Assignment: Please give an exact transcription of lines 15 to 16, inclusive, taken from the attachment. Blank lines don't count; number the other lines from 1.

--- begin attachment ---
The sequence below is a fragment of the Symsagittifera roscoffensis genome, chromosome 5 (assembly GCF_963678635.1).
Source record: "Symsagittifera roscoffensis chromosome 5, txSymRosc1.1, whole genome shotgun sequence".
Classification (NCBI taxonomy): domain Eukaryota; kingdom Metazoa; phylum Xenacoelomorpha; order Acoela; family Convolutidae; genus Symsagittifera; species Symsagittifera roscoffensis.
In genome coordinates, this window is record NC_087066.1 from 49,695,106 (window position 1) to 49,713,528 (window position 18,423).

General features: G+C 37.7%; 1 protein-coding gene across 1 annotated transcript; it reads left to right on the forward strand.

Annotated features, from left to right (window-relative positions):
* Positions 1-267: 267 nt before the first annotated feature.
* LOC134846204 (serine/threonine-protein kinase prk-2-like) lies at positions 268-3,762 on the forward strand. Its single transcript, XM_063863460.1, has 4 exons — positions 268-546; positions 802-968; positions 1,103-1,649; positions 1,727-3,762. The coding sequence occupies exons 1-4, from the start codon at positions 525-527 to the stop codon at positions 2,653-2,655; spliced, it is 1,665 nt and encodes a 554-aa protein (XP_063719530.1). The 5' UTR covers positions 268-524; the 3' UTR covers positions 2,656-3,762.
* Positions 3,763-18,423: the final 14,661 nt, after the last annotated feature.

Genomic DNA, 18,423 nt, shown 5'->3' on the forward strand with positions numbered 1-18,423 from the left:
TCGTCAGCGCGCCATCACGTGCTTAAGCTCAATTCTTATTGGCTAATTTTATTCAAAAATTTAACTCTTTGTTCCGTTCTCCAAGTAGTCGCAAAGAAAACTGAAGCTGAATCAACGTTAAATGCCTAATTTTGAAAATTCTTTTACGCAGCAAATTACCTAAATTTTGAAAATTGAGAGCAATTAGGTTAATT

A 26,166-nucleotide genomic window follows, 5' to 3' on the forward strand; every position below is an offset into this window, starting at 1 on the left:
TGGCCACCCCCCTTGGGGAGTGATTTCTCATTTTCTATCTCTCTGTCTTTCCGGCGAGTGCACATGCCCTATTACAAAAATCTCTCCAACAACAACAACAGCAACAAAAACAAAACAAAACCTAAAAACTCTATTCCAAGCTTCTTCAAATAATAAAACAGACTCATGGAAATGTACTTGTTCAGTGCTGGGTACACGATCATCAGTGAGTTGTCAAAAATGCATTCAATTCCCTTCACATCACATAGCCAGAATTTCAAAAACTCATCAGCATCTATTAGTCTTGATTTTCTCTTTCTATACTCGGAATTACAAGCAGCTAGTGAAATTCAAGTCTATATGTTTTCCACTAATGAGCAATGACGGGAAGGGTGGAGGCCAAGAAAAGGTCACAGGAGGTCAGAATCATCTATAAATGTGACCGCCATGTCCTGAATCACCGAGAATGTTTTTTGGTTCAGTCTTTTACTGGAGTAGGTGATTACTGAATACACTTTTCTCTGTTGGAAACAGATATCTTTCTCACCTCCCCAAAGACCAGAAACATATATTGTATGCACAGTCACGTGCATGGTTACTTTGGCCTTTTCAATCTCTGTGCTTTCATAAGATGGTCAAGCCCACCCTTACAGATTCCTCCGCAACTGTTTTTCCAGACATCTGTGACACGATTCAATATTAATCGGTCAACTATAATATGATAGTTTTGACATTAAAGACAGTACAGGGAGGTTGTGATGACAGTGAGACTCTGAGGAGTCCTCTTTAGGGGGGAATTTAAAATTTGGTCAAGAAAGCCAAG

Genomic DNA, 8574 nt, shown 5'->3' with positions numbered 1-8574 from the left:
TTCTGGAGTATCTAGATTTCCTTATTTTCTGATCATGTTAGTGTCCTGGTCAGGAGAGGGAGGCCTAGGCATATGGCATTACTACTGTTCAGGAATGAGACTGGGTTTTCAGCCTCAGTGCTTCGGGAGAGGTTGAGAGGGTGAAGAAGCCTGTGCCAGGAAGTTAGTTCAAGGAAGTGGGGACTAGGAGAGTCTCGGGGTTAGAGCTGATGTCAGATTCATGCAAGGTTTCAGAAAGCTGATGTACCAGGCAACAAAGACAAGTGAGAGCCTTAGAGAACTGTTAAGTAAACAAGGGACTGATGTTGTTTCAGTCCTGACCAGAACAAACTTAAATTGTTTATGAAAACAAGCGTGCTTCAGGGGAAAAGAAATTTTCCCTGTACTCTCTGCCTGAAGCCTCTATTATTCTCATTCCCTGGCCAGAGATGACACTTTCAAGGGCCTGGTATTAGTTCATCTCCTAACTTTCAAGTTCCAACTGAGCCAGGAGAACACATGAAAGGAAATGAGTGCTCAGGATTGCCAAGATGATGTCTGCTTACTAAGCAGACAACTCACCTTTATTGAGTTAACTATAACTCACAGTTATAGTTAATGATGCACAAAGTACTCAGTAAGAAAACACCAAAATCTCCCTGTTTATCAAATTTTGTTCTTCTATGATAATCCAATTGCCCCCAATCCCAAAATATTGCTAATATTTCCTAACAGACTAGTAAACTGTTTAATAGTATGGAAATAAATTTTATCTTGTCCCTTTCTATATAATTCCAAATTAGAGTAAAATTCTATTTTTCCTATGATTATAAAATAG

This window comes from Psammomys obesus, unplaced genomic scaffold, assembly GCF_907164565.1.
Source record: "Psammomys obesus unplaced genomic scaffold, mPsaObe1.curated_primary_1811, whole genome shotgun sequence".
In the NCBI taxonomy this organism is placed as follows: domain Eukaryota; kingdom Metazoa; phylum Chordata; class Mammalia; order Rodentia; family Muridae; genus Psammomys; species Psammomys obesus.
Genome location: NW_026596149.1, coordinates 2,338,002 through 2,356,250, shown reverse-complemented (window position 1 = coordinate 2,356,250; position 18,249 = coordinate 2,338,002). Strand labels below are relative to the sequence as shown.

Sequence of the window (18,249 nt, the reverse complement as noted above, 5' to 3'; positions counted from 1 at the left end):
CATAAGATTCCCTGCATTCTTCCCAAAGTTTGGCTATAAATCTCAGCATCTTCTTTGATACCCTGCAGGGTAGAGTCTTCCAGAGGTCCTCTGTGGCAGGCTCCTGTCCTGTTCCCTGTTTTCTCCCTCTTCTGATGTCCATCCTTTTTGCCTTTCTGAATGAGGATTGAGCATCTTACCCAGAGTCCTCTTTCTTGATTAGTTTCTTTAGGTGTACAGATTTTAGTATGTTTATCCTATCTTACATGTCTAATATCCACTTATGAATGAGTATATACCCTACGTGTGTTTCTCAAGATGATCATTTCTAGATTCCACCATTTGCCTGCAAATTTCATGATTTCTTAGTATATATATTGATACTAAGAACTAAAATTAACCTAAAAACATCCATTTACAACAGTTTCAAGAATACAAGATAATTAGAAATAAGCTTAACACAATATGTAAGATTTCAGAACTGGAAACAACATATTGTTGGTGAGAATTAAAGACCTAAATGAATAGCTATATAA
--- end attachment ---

TTCTGGAGTATCTAGATTTCCTTATTTTCTGATCATGTTAGTGTCCTGGTCAGGAGAGGGAGGCCTAGGCATATGGCATTACTACTGTTCAGGAATGAGACTGGGTTTTCAGCCTCAGTGCTTCGGGAGAGGTTGAGAGGGTGAAGAAGCCTGTGCCAGGAAGTTAGTTCAAGGAAGTGGGGACTAGGAGAGTCTCGGGGTTAGAGCTGATGTCAGATTCATGCAAGGTTTCAGAAAGCTGATGTACCAGGCAACAAAGACAAGTGAGAGCCTTAGAGAACTGTTAAGTAAACAAGGGACTGATGTTGTTTCAGTCCTGACCAGAACAAACTTAAATTGTTTATGAAAACAAGCGTGCTTCAGGGGAAAAGAAATTTTCCCTGTACTCTCTGCCTGAAGCCTCTATTATTCTCATTCCCTGGCCAGAGATGACACTTTCAAGGGCCTGGTATTAGTTCATCTCCTAACTTTCAAGTTCCAACTGAGCCAGGAGAACACATGAAAGGAAATGAGTGCTCAGGATTGCCAAGATGATGTCTGCTTACTAAGCAGACAACTCACCTTTATTGAGTTAACTATAACTCACAGTTATAGTTAATGATGCACAAAGTACTCAGTAAGAAAACACCAAAATCTCCCTGTTTATCAAATTTTGTTCTTCTATGATAATCCAATTGCCCCCAATCCCAAAATATTGCTAATATTTCCTAACAGACTAGTAAACTGTTTAATAGTATGGAAATAAATTTTATCTTGTCCCTTTCTATATAATTCCAAATTAGAGTAAAATTCTATTTTTCCTATGATTATAAAATAG

This window comes from Psammomys obesus, unplaced genomic scaffold, assembly GCF_907164565.1.